Sellersburg is losing money on this venture. Lots of money. Last year, the losses were more than $10,000 per month. So what is the proposal now that the lease commitment is about to end and they could just get out?

They want to spend more money and buy it, of course.

On the one hand, officials say that purchasing the property would save money on monthly costs. But then when the details are reported and everyone can see the savings won’t come close to covering the losses, suddenly it’s not about saving money at all. It’s about providing a government “service.”

How can this not be about the money? Well, it has to do with how governments play the game. Let me see if I can explain it in basketball terms. This is how a game scenario would play out if government participated: It’s the last few seconds and the government team is behind. A councilperson pulls up for a jumper and shoots. It’s an air ball, of course, and the buzzer sounds.

Now, a normal game would be over but in this game the government team — and it’s always only the government team that gets to use this special rule — simply directs the scorekeeper to take points earned by the opposing team and give them to the government team.

Understand it better now? Numbers are not as important when you can just take what’s earned by others.

Of course, Sellersburg isn’t the only government that’s involved in playtime. They all do it. It’s costly — the Clarksville Redevelopment Commission just committed funds to the Clarksville Parks and Recreation Department for equipment and property maintenance in the amount of $300,000 — this is per year, for five years.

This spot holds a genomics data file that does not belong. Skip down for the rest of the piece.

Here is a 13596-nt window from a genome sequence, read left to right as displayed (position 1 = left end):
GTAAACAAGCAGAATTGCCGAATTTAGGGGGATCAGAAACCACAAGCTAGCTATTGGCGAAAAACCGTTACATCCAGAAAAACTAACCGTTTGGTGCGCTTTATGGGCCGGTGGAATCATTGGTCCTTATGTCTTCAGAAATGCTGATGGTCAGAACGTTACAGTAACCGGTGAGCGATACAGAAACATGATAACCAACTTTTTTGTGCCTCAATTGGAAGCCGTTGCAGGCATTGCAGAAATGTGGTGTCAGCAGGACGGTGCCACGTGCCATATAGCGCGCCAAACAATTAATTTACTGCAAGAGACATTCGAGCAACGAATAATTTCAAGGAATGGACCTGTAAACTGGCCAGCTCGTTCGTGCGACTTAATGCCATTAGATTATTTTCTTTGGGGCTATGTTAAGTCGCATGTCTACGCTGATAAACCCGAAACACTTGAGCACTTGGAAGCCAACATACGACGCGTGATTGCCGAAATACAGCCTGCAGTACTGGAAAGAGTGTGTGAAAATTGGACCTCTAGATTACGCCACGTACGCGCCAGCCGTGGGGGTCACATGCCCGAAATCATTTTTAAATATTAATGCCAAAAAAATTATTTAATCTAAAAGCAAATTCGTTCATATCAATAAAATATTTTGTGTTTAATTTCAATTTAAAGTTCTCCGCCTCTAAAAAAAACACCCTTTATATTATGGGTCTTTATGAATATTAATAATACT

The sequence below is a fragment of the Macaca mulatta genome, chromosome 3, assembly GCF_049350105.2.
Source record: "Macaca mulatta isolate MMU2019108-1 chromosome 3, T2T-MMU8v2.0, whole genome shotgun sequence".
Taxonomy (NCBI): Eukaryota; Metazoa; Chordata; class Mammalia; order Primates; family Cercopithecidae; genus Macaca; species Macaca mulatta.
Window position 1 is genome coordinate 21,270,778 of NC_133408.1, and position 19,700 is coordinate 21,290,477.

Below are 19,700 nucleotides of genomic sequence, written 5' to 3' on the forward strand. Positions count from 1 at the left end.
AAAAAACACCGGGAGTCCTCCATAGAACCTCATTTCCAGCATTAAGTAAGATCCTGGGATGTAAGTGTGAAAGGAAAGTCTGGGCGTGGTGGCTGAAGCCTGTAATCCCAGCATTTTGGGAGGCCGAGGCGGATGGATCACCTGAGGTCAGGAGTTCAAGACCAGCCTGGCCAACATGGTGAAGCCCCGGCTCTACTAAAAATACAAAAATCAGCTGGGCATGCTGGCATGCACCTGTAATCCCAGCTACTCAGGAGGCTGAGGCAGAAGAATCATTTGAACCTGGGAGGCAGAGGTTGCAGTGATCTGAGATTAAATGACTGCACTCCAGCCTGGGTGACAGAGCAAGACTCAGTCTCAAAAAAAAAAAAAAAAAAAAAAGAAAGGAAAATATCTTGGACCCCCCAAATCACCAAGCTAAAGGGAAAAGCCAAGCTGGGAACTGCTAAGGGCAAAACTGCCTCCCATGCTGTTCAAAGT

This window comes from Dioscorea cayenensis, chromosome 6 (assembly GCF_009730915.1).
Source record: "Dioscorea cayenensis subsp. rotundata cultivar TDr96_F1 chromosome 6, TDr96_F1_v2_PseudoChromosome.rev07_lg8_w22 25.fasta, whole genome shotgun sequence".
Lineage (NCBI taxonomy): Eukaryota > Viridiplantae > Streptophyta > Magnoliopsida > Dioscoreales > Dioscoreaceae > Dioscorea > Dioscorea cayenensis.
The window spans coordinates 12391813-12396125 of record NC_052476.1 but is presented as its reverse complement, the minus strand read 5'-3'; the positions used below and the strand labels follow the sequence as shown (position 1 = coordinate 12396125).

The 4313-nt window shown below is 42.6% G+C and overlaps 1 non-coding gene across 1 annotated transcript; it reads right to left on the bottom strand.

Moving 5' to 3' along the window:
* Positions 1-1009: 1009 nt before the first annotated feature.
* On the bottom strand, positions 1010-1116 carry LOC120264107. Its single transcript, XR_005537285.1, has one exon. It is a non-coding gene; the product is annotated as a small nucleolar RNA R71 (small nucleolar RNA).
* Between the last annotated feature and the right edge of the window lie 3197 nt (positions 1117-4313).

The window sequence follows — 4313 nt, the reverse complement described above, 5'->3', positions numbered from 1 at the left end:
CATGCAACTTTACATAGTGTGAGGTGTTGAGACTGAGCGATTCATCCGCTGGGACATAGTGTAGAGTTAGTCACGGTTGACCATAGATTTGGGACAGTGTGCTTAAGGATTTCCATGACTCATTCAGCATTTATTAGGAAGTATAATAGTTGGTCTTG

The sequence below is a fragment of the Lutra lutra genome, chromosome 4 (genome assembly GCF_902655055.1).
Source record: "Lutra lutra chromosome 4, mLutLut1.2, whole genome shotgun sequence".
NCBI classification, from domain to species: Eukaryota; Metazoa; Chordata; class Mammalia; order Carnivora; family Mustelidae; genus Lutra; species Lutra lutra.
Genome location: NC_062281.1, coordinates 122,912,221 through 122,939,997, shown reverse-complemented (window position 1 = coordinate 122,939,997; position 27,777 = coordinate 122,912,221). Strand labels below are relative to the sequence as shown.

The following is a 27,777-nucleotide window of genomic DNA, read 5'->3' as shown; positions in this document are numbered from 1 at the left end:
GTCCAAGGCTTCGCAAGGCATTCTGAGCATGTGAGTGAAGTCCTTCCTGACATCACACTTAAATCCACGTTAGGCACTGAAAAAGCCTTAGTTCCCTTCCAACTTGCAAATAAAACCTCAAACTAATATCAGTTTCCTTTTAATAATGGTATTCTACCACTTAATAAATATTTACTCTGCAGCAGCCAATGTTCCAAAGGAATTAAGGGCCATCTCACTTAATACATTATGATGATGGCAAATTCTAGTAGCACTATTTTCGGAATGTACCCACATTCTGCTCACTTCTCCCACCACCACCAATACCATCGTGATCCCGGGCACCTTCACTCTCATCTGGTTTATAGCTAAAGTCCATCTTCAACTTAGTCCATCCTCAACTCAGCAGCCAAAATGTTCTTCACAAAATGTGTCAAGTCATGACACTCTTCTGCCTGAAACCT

It’s also divisive; we’ve seen the battles Jeffersonville is experiencing with the new RiverStage, wooded hiking paths and softball fields.

It’s difficult to stop this growth once it gets rolling, but Sellersburg has the chance. If the taxpayers stand strong, maybe they can block this shot and convince the council not to turn more private property into government property.

Maybe Sellersburg can avoid the costs, divisiveness and problems that follow increases in government control.

Don’t misunderstand. Sports facilities are great; I’ve spent a lot of time and money in private sports facilities. But I still do not support using government to force other people who do not use the fieldhouse to pay for it. People can fund the recreational activities of their choice.

If those who enjoy using the fieldhouse really want it to remain, they need to get in the game and find a way to make it happen using private and voluntary means rather than having their recreational choices partially funded by Sellersburg taxpayers, particularly the ones who have no interest in the activities offered there.

Perhaps the person running the Fieldhouse’s Facebook page could focus on networking to search for ways to run it privately rather than encouraging fans to attend government meetings to push for continued government involvement.

I don’t know if the fieldhouse can operate privately and be successful. But if the owner can’t make it work, perhaps someone else wants the property for another business venture. There were other businesses interested at the time Sellersburg decided to lease two years ago.

I don’t know if those businesses or any others would be interested now. All I know is that this should be the property owner’s concern, and not taxpayers who never signed on to take the risk.

Clark County resident Debbie Harbeson has learned how to save lots of money on recreation — she just shoots free throws.

Saturday, February 5, 2011

Ron Grooms and Ed Clere Teach Me About Football

COLUMN NOTES: Boy, several people kicked my butt in the comments on the newspaper's website on this one. I used to respond to comments, but then I realized that if anyone really cared to discuss one of my columns, they'd send me an email.